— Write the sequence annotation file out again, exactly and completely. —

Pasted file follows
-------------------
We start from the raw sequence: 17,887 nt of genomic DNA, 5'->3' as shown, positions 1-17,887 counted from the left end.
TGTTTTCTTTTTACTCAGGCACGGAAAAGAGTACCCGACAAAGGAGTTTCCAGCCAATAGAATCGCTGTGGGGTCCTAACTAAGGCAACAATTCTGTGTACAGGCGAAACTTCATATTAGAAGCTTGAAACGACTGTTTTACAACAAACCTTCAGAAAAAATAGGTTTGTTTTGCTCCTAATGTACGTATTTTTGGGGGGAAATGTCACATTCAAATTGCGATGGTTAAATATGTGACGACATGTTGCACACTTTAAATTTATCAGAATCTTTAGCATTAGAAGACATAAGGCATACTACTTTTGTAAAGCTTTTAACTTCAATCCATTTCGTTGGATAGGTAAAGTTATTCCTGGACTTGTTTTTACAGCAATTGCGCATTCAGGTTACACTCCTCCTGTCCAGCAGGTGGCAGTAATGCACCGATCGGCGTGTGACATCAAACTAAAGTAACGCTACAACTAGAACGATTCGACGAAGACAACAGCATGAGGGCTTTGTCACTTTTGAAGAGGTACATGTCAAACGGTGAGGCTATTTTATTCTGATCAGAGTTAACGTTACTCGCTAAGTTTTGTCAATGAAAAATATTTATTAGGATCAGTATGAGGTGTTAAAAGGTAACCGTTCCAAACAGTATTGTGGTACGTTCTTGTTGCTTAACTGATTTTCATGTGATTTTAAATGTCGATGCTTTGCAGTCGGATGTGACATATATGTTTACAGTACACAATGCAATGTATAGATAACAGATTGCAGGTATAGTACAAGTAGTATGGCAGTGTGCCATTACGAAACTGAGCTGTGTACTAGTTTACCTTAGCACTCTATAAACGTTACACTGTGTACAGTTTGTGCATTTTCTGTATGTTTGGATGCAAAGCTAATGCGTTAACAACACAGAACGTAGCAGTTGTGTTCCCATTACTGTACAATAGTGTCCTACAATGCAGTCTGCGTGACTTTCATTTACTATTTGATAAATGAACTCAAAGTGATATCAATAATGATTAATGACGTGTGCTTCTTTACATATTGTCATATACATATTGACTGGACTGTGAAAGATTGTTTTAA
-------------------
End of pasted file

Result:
We start from the raw sequence: 17,887 nt of genomic DNA, 5'->3' as shown, positions 1-17,887 counted from the left end.
TGTTTTCTTTTTACTCAGGCACGGAAAAGAGTACCCGACAAAGGAGTTTCCAGCCAATAGAATCGCTGTGGGGTCCTAACTAAGGCAACAATTCTGTGTACAGGCGAAACTTCATATTAGAAGCTTGAAACGACTGTTTTACAACAAACCTTCAGAAAAAATAGGTTTGTTTTGCTCCTAATGTACGTATTTTTGGGGGGAAATGTCACATTCAAATTGCGATGGTTAAATATGTGACGACATGTTGCACACTTTAAATTTATCAGAATCTTTAGCATTAGAAGACATAAGGCATACTACTTTTGTAAAGCTTTTAACTTCAATCCATTTCGTTGGATAGGTAAAGTTATTCCTGGACTTGTTTTTACAGCAATTGCGCATTCAGGTTACACTCCTCCTGTCCAGCAGGTGGCAGTAATGCACCGATCGGCGTGTGACATCAAACTAAAGTAACGCTACAACTAGAACGATTCGACGAAGACAACAGCATGAGGGCTTTGTCACTTTTGAAGAGGTACATGTCAAACGGTGAGGCTATTTTATTCTGATCAGAGTTAACGTTACTCGCTAAGTTTTGTCAATGAAAAATATTTATTAGGATCAGTATGAGGTGTTAAAAGGTAACCGTTCCAAACAGTATTGTGGTACGTTCTTGTTGCTTAACTGATTTTCATGTGATTTTAAATGTCGATGCTTTGCAGTCGGATGTGACATATATGTTTACAGTACACAATGCAATGTATAGATAACAGATTGCAGGTATAGTACAAGTAGTATGGCAGTGTGCCATTACGAAACTGAGCTGTGTACTAGTTTACCTTAGCACTCTATAAACGTTACACTGTGTACAGTTTGTGCATTTTCTGTATGTTTGGATGCAAAGCTAATGCGTTAACAACACAGAACGTAGCAGTTGTGTTCCCATTACTGTACAATAGTGTCCTACAATGCAGTCTGCGTGACTTTCATTTACTATTTGATAAATGAACTCAAAGTGATATCAATAATGATTAATGACGTGTGCTTCTTTACATATTGTCATATACATATTGACTGGACTGTGAAAGATTGTTTTAA